Large multiplanar changes to native alignment have no apparent impact on clinical outcomes following total knee arthroplasty

Payam Tarassoli, Jonathan M. Warnock, Yoong Ping Lim, Ishaan Jagota, David Parker

Research output: Contribution to journalArticlepeer-review


This study sought to examine if achieved postoperative alignment when compared to the native anatomy would lead to a difference in Patient Reported Outcome Measures (PROMs), and whether the achieved alignment could be broadly categorised by an accepted alignment strategy.

A retrospective cohort study of prospectively collected data on patients undergoing single primary or bilateral simultaneous total knee arthroplasty (TKA) was carried out. CT scans were used to determine the mean change (“delta values”) between the pre and postoperative; hip-knee-ankle angle, lateral distal femoral angle, medial proximal tibial angle and femoral implant rotation. Femoral implant flexion and tibial implant slope were measured postoperatively. The primary outcome was the relationship of the variables to the change in KOOS pain subscale after one year. The secondary outcome was the number of knees which could be categorised postoperatively to an alignment strategy, and the mean PROMs in each cohort.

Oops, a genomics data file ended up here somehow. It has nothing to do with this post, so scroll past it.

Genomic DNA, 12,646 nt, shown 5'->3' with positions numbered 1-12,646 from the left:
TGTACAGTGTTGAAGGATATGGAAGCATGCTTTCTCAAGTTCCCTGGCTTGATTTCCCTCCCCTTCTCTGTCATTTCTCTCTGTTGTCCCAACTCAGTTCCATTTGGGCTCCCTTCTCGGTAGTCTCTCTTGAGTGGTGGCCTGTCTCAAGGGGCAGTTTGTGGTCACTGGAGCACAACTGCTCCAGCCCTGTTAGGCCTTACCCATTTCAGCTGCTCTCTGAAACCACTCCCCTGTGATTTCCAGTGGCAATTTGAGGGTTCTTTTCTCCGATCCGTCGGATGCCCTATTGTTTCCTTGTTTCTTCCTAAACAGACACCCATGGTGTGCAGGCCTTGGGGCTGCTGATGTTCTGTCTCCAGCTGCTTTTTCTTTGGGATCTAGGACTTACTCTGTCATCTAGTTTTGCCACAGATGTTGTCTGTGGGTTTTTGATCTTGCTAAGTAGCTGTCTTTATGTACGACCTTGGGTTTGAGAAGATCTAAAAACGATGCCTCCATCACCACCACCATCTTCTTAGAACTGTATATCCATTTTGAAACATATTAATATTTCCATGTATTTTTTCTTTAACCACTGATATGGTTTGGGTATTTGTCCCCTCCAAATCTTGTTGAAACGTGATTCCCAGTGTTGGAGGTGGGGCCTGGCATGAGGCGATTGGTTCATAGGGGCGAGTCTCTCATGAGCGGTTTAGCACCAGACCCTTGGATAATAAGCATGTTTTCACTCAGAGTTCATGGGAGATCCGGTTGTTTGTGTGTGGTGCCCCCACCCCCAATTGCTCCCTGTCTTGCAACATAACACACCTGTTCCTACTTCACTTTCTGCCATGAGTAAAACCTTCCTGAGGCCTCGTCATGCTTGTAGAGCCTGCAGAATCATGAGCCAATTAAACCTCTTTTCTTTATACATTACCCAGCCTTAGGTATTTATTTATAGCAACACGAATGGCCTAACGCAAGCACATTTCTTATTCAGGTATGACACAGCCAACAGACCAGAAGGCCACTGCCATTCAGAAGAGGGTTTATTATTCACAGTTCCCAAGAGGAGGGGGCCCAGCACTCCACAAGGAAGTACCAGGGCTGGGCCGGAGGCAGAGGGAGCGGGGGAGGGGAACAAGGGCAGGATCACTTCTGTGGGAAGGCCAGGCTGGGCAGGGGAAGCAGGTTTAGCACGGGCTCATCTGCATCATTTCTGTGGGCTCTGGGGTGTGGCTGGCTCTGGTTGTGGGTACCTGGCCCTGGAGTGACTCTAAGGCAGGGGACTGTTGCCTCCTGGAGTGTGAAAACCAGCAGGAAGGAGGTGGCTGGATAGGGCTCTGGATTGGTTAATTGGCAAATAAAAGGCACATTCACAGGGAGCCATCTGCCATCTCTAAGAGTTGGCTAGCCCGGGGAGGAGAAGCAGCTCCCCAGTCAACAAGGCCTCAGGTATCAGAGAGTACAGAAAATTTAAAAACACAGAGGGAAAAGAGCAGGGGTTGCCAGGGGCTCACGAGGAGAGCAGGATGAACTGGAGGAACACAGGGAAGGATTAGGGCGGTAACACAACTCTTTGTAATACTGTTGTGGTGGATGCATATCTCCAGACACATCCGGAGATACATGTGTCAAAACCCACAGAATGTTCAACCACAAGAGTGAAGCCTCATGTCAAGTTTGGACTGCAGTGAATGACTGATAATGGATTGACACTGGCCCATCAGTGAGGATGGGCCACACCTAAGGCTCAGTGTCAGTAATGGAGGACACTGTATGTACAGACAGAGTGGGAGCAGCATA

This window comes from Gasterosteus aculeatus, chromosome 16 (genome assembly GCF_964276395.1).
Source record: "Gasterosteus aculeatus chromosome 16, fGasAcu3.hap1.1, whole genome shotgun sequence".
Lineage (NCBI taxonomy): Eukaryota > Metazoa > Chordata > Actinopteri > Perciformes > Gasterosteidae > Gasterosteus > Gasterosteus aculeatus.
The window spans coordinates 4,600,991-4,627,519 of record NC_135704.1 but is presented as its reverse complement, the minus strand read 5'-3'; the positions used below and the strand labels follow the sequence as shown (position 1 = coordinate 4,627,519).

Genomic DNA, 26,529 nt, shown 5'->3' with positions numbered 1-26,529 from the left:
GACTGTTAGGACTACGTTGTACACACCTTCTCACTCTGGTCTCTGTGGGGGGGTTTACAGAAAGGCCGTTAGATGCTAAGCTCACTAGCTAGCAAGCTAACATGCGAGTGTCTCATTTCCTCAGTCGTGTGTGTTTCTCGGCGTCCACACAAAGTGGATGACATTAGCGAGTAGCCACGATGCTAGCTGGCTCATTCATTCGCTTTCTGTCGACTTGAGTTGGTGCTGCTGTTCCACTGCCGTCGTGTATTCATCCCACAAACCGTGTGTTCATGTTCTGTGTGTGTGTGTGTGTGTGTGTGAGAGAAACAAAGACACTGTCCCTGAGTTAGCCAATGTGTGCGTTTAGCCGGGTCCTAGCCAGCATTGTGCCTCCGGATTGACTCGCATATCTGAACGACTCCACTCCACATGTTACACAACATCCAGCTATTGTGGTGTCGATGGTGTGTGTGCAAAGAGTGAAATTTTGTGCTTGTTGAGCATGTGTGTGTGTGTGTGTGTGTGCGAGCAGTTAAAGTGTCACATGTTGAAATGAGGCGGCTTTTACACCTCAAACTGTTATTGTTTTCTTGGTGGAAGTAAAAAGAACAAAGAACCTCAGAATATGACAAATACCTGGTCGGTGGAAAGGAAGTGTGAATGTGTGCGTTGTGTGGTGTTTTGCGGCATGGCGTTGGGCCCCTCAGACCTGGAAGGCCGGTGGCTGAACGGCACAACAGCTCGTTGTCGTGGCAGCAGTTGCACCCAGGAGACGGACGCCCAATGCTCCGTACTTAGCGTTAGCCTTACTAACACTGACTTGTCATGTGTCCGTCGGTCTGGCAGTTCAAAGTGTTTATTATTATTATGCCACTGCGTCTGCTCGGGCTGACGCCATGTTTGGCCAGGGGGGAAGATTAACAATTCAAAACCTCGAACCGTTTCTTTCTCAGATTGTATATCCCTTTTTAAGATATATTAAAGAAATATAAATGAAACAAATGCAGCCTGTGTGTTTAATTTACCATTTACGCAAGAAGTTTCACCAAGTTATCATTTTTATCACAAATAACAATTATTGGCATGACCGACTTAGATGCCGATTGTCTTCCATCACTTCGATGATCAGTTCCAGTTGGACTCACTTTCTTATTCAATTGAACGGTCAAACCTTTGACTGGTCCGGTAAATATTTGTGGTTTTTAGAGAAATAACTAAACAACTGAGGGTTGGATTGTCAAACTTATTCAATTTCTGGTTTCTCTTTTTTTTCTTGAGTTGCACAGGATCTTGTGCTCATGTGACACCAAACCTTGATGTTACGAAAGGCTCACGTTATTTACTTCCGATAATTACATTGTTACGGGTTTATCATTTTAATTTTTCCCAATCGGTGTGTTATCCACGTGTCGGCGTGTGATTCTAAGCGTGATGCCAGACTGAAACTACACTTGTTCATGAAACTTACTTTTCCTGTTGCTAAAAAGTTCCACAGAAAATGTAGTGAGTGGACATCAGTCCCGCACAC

A total of 296 knees in 261 patients were available for analysis. With regards to the primary outcome, the delta values for each variable did not demonstrate any association with the change in knee injury and osteoarthritis outcome score (KOOS) pain score. Approximately 46% of knees could not be categorised to an alignment strategy based on postoperatively measured alignment, with no significant difference between each cohort with regards to the change in KOOS Pain score.

Achieved alignment does not consistently match accepted alignment strategies, and appears to confer no benefit to clinical outcomes when the native anatomy is most closely approximated, nor results in poorer outcomes in outliers. This study highlights the importance of routine three dimensional pre and postoperative imaging in clinical practice and for the valid analysis of outcomes in studies on alignment.

Level of Evidence
Level III, retrospective cohort study.
Original languageEnglish
Pages (from-to)432-444
Number of pages13
JournalKnee Surgery Sports Traumatology Arthroscopy
Issue number2
Publication statusPublished - 1 Feb 2024


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